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  • GCC 4.5 Release Candidate Is Coming

    Phoronix: GCC 4.5 Release Candidate Is Coming

    GCC 4.5 was not in a good shape as of the middle of March with it still not being ready due to 16 outstanding P1 regressions, but over the past two weeks, developers have feverishly been fixing these bugs and the count is now down to zero. For P2 regressions, 17 of them have been fixed too over this time span, which brings the second-tier bugs down to a count of 81. There is also one new P3 regression bringing its count to three...

    http://www.phoronix.com/vr.php?view=ODExNA

  • #2
    Why do the release a software as stable knowing that it has bugs?

    So that distros start using it, and start sending fixes?

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    • #3
      Originally posted by KDesk View Post
      Why do the release a software as stable knowing that it has bugs?

      So that distros start using it, and start sending fixes?
      I guess I have a reason, but I'm not sure: Because they always did it that way!

      Imo this is mostly a non-issue, any compiler has known problems and often known before the release.

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      • #4
        Originally posted by KDesk View Post
        Why do the release a software as stable knowing that it has bugs?

        So that distros start using it, and start sending fixes?
        There is no such thing as bug-free software.

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        • #5
          Originally posted by KDesk View Post
          Why do the release a software as stable knowing that it has bugs?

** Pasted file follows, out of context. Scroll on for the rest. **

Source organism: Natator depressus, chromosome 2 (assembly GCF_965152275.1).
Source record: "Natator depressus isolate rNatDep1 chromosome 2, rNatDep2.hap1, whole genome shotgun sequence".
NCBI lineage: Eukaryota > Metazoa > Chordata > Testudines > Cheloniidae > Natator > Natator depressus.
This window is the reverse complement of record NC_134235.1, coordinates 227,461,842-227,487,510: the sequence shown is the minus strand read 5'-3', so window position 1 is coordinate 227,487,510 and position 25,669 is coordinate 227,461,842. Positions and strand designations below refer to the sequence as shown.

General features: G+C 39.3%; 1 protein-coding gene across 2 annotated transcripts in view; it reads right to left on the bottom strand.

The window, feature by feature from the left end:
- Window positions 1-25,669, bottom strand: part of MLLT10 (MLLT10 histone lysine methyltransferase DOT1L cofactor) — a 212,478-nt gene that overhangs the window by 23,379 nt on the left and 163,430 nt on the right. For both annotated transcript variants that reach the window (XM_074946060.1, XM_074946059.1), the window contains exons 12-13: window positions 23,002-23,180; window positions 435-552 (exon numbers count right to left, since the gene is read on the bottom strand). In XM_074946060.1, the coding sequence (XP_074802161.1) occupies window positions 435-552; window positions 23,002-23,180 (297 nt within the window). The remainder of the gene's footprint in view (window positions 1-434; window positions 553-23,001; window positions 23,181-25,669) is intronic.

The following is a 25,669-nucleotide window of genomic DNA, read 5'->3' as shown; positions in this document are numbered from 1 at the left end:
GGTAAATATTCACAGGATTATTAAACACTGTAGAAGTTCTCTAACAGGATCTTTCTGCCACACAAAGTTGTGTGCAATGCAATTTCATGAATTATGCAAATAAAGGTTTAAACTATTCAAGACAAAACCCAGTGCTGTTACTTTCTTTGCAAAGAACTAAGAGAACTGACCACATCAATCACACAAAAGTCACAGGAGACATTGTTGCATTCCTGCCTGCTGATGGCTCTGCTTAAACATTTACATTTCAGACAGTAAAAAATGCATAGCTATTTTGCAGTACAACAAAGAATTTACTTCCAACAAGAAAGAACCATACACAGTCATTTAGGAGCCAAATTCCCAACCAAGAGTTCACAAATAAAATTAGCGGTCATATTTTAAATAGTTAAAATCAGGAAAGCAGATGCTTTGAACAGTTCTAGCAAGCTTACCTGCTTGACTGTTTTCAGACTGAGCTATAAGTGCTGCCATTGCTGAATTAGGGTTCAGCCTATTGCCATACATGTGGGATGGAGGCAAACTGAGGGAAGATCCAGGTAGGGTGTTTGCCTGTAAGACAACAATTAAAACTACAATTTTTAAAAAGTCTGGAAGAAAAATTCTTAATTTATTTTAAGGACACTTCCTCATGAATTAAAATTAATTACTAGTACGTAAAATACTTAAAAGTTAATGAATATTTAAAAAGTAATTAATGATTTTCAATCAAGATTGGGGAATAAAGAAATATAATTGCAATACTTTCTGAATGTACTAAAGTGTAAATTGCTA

because otherwise nobody would ever release anything. There is no bug-free software, not when you're talking about software the size and age of gcc.

          edit: hi pvtcupcakes

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          • #6
            Originally posted by pvtcupcakes View Post
            There is no such thing as bug-free software.
            But there is such a thing as software without known bugs. Of course it's not practical to always solve all confirmed bugs before a release. But it's theoretically possible to do bugfixes until the bug tracker is empty. I'm curious what would happen if all software projects would pick up a policy: no new features until the confirmed bug list is empty.

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            • #7
              Originally posted by Remco View Post
              But there is such a thing as software without known bugs.
              only if the developers are totally ignorant, there are no testers/users, or there's some weird definition of "bug" that allows one to classify all bug reports as invalid.

              Show me one large project with an empty bug tracker before release.

              Originally posted by Remco View Post
              I'm curious what would happen if all software projects would pick up a policy: no new features until the confirmed bug list is empty.
              No new releases for the next 5 years. As a consequence, distributions start randomly shipping git versions. All hell breaks loose.
              Oh, and no Linux-user is allowed to buy new hardware, since new drivers = features.

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              • #8
                Maybe Remco is thinking of something like this:
                http://www.schneier.com/blog/archive...g_a_compu.html

                But it's a very very expensive/time consuming process, then there's also the question of how you define a "bug", errors in the math, and dealing with faulty hardware etc...

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                • #9
                  Originally posted by rohcQaH View Post
                  Show me one large project with an empty bug tracker before release.
                  The latest KDE 3.5.x release has no known bugs.

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                  • #10
                    Well KDE 3.5 can not mount usb storage >1TB.

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